“Build me a prototype, dear.”

Alan and I have a plan for Planet Mercenary Game Chief screens, and it involves building something more modular, expandable, and ultimately more useful than the traditional tri-fold (or quad- or quint-fold) screen that has become the industry standard.

I bought some plastic clips and some comic book backing board, envisioned what I wanted, and ran into a conflict. I wanted to spend several hours making comics today, AND I wanted to spend several hours building a really cool prototype.

My twenty-year-old daughter Keliana, home from school where she’s majoring in illustration, was awake and exploring breakfast options in the kitchen.

“Hey, K. Can you build a thing for me?”

“What kind of thing?”

“You’ll need the mat cutter, some spray paint, my hot-wire knife, my sculpting tools, and probably tape and glue. I want to make this—” I pointed at the stack of backing board and clips “—look like this. ” I held a map pin up at the corner of the screen of my Chromebook.

“Okay, I can see it…” she said.

“I’ll make a steak quesadilla for your breakfast, and you’re on the clock for whatever Mom’s paying you as of the word ‘go.'”

“Tenderloin steak?”

“And green chiles, fresh tortillas, and green onion.”

“Go.”

As I write this, Keliana is upstairs taking a hot-wire knife to some clips that are *almost* the right shape. We’ve finished off the quesadilla, and now I can dive into making comics while reveling in the fact that a minion who once was barely useful enough to do dishes can now be handed a complex project, and can trusted to make it beautiful.

It’s been a long time coming. Also, we had to increase her allowance to the point that she gets a W2 at the end of the year.

(originally posted at howardtayler.com)

7 thoughts on ““Build me a prototype, dear.””

  1. Because I know you’ll ask: the tenderloin is Willamette Valley Tenderloin Roast, which I buy as a roast, and then (after thoroughly washing all the surfaces that will be involved) slice into steaks and layer, with salt and pepper, in a Tupperware container in the fridge.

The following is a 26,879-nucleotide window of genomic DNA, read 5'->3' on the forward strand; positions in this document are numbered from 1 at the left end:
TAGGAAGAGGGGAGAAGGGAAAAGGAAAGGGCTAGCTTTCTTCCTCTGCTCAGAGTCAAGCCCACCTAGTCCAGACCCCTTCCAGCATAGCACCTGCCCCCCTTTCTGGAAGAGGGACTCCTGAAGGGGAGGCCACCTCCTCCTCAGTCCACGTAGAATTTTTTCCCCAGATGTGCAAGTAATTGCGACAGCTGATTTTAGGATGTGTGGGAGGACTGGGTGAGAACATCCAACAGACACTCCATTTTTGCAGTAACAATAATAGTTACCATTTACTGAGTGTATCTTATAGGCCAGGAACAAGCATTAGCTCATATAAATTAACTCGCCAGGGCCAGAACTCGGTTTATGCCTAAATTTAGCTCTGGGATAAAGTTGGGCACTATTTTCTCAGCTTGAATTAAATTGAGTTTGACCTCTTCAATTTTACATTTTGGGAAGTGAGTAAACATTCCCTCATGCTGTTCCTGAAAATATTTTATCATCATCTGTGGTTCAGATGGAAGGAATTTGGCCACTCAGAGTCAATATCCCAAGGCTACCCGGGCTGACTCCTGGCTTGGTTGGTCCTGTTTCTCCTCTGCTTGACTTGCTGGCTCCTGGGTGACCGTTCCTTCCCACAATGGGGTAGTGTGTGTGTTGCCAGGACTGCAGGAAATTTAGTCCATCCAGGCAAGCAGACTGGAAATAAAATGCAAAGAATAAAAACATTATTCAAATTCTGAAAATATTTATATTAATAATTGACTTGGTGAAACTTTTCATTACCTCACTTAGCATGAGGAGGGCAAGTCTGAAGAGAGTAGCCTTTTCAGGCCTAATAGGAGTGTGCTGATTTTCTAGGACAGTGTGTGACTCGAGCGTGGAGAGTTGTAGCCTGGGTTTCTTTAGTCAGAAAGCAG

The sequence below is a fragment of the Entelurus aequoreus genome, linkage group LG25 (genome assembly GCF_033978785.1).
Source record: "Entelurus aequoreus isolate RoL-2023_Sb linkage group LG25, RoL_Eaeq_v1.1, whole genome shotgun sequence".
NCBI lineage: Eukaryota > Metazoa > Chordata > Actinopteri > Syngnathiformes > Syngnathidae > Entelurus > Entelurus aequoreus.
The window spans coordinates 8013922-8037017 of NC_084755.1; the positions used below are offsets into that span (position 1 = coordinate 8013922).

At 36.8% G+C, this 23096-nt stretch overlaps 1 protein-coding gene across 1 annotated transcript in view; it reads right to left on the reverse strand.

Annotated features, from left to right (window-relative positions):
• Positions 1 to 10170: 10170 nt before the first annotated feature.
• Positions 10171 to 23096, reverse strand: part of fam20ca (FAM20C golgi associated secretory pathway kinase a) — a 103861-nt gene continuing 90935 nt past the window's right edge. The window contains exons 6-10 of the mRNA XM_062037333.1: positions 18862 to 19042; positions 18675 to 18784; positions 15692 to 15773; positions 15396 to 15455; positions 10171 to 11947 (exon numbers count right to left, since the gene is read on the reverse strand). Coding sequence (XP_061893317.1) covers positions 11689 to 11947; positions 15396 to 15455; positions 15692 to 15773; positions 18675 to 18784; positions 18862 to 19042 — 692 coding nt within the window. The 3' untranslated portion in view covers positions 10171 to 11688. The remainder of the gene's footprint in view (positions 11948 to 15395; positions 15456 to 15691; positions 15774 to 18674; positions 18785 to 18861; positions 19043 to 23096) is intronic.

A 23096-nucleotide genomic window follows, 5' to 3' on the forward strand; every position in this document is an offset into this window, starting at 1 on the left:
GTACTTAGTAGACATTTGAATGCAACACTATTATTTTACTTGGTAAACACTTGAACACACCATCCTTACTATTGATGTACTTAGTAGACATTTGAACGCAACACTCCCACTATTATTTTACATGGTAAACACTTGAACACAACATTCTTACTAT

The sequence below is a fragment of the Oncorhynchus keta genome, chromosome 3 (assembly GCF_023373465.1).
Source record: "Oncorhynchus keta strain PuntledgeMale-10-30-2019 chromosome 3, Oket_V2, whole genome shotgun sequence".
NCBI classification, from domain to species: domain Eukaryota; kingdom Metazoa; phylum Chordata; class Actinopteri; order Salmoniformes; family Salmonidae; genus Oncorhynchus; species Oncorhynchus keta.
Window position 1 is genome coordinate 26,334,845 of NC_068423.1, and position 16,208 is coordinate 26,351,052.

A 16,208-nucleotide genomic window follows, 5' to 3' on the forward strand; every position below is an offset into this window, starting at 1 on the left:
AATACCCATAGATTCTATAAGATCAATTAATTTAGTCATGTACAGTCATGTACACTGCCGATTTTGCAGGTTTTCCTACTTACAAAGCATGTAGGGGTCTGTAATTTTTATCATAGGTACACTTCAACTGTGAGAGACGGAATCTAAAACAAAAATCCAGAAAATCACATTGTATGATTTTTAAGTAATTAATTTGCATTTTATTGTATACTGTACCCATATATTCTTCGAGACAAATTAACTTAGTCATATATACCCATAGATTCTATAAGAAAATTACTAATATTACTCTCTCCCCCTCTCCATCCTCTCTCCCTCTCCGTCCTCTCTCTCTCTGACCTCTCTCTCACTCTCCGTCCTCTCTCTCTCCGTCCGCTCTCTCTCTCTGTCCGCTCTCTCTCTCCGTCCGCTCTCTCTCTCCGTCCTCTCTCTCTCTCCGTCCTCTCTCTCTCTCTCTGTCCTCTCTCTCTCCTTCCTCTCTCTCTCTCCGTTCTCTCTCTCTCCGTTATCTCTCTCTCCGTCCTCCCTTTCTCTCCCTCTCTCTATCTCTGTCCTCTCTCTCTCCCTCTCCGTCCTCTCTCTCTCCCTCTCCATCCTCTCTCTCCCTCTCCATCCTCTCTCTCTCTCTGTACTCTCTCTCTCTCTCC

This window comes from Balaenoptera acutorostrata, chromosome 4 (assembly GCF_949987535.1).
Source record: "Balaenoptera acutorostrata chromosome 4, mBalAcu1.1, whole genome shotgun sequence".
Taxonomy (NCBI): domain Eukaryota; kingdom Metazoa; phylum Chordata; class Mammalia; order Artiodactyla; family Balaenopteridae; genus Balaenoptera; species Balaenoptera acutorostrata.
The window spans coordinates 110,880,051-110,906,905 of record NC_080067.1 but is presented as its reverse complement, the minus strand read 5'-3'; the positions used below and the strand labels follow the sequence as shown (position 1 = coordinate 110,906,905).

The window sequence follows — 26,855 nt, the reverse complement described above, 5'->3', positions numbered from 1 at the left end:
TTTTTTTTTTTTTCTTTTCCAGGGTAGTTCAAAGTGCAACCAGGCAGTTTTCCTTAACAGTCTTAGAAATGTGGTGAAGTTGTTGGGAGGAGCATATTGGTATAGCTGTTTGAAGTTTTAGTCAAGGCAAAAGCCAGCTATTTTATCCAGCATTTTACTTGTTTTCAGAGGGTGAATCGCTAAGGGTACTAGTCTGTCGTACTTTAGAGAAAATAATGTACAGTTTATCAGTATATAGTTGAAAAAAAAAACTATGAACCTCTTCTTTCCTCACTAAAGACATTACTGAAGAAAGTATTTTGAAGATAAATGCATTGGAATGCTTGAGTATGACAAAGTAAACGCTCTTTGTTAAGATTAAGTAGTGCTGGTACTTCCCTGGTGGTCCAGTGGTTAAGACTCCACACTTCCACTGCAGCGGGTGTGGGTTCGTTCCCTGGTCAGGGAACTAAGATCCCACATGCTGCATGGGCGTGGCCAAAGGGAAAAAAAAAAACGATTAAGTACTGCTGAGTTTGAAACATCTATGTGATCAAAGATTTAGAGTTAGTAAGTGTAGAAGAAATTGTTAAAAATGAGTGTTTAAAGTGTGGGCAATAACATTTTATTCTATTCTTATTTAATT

It keeps for a week, getting better and better with time until it goes gamey. We’re on day five right now, and it is really, really good.

    1. You get to make us drool over the RPG or food, not both sir. That’s just not fair.

    2. Perhaps one of the Kickstarter reward levels should be “Next time you’re in town and schedules permit, Howard will cook you lunch.”

      I’m hungry now, Howard. That sounds soooooooooo good.
      If you wanted to be evil, you should feature even more of your recipes in-comic. I *still* want a chupaqueso after all these years, but all of my attempts to create one of my own have ended in utter disaster.

      1. The secret to a chupaqueso is to let the initial (outer) layer of cheese to cook low and slow, much longer than you think it should. It has to transition thru the melty stage back to the sem-solid stage (almost “burned”). Low and slow lets you cook it and cook it without burning it until it solidifies, and then you can add the other cheese and fold it over.

        If at first you don’t succeed, try try again. It’s worth it.

      1. Yup, form provided by an employer to an employee documenting income and amount withheld to pay taxes.

        I’m very much looking forward to the Game Cheif screen now. The breakfast sounded pretty good as well :-)

Comments are closed.